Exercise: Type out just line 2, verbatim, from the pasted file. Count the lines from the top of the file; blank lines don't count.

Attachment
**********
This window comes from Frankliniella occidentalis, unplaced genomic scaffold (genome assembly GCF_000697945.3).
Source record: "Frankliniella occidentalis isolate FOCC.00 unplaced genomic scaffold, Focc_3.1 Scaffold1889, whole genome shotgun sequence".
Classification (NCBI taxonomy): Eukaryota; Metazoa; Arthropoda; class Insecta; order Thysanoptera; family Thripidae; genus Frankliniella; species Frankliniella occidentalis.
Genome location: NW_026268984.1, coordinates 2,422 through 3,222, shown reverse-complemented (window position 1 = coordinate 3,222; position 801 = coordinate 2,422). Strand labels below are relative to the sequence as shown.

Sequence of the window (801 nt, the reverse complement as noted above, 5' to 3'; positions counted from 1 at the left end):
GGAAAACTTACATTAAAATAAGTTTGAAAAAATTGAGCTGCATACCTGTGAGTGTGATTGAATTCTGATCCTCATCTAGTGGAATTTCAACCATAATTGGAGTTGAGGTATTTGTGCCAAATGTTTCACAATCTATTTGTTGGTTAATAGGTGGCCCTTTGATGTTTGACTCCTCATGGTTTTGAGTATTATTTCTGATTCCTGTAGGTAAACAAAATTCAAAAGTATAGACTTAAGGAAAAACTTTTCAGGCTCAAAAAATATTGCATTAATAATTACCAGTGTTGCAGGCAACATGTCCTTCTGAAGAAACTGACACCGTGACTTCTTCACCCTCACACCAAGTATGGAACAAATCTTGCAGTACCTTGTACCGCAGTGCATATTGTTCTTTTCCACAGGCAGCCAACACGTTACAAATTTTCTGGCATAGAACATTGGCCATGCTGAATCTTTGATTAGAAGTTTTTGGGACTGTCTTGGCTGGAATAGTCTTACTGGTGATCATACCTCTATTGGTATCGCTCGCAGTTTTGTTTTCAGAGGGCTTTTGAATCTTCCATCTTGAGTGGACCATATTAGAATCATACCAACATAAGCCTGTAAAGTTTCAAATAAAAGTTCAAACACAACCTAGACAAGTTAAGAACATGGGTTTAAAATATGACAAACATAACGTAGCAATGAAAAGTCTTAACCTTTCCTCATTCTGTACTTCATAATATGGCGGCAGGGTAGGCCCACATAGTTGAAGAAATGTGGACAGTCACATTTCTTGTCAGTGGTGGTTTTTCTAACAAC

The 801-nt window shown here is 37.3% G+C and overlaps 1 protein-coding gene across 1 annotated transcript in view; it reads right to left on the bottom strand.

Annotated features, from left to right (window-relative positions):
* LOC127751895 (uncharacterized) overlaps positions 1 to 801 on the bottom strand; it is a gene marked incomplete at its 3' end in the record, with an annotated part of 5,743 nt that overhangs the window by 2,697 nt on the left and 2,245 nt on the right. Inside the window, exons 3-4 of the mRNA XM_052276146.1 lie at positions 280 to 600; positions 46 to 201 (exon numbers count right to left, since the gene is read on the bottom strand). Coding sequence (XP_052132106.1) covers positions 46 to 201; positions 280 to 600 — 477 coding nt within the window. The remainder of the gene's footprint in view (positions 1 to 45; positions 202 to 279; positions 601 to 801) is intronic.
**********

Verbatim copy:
Source record: "Frankliniella occidentalis isolate FOCC.00 unplaced genomic scaffold, Focc_3.1 Scaffold1889, whole genome shotgun sequence".